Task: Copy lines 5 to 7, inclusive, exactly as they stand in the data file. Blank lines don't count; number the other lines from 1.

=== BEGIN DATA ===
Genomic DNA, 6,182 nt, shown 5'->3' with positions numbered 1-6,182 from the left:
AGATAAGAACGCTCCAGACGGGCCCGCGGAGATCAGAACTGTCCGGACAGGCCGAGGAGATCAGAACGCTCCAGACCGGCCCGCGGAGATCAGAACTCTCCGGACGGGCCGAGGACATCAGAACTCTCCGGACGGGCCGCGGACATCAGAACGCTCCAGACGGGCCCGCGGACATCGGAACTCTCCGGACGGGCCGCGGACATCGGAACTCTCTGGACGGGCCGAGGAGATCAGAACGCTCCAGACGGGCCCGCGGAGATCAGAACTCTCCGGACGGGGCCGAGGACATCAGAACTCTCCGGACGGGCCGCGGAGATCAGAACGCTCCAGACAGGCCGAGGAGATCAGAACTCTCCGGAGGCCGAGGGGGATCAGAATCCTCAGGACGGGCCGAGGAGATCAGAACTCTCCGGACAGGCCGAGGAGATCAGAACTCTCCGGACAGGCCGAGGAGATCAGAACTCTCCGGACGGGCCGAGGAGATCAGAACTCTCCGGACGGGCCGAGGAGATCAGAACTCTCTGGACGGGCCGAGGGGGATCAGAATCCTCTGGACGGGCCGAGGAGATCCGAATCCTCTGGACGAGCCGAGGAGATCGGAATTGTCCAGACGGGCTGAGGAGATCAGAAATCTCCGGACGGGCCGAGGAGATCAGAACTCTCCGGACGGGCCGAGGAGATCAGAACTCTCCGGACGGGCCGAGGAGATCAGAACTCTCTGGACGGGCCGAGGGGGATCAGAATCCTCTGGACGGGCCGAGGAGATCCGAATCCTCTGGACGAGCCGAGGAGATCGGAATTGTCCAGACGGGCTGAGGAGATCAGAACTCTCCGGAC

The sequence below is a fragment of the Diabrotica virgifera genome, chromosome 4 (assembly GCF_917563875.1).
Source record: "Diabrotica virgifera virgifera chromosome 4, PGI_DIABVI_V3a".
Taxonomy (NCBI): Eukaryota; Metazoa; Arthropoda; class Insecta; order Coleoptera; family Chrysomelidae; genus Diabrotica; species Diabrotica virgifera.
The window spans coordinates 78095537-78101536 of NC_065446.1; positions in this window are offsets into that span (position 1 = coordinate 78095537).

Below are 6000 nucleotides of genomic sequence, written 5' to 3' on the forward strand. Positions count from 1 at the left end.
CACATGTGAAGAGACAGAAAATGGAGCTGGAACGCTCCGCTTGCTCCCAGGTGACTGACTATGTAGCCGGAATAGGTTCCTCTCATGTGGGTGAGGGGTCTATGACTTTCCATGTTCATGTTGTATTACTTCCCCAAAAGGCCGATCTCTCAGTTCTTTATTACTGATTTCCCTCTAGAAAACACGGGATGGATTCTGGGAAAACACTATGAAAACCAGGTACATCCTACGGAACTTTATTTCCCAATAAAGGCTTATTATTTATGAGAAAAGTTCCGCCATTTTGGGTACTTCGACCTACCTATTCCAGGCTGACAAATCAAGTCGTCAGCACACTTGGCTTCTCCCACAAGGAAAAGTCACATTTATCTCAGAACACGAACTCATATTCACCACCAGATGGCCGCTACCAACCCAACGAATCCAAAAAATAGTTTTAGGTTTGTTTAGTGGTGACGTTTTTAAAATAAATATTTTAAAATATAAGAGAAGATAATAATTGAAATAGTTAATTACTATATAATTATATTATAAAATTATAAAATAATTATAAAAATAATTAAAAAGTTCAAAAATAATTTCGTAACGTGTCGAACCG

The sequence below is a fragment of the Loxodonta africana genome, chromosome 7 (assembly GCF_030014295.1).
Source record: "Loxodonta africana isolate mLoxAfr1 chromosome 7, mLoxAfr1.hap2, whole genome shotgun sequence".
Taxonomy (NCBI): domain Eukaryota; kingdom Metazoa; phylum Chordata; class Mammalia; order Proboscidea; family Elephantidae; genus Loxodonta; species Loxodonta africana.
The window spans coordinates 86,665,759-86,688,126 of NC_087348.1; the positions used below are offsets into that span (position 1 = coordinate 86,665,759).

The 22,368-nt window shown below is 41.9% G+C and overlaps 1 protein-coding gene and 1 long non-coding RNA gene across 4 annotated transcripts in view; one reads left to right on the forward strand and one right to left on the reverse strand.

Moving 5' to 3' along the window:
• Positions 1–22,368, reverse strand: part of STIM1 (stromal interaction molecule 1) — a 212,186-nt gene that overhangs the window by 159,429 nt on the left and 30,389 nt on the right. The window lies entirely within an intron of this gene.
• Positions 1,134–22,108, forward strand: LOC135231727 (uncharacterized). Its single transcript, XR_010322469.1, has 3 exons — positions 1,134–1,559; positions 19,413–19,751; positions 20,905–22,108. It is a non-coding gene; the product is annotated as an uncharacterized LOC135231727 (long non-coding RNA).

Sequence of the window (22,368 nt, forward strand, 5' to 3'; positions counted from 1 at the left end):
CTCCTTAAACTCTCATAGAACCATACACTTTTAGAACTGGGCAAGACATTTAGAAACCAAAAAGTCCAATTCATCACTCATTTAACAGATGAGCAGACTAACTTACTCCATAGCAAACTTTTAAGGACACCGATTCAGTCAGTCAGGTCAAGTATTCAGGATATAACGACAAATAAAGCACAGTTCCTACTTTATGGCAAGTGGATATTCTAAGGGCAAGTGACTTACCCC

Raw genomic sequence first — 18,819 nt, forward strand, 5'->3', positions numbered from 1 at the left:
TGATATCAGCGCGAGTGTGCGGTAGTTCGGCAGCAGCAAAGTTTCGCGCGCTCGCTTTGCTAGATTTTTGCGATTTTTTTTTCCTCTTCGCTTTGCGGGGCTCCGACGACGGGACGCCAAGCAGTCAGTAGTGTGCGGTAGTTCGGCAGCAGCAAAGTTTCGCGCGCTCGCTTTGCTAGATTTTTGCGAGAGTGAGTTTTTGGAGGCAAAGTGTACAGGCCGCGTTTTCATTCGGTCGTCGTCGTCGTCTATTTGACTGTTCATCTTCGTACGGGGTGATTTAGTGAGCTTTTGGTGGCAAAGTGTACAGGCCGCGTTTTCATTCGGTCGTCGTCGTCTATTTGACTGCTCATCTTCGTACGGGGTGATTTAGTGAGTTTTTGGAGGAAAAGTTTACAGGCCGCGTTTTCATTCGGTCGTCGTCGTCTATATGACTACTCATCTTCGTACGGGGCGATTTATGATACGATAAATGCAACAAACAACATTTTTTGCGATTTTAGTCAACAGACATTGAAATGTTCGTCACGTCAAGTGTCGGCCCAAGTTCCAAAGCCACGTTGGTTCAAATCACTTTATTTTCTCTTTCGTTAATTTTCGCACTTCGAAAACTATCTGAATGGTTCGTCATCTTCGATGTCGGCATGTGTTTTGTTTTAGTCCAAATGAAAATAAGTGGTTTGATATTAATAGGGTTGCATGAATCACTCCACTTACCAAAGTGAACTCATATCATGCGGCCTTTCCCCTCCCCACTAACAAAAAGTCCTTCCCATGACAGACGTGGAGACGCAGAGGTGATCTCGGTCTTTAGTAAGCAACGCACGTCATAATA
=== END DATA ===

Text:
Taxonomy (NCBI): Eukaryota; Metazoa; Arthropoda; class Insecta; order Coleoptera; family Chrysomelidae; genus Diabrotica; species Diabrotica virgifera.
The window spans coordinates 78095537-78101536 of NC_065446.1; positions in this window are offsets into that span (position 1 = coordinate 78095537).

Below are 6000 nucleotides of genomic sequence, written 5' to 3' on the forward strand. Positions count from 1 at the left end.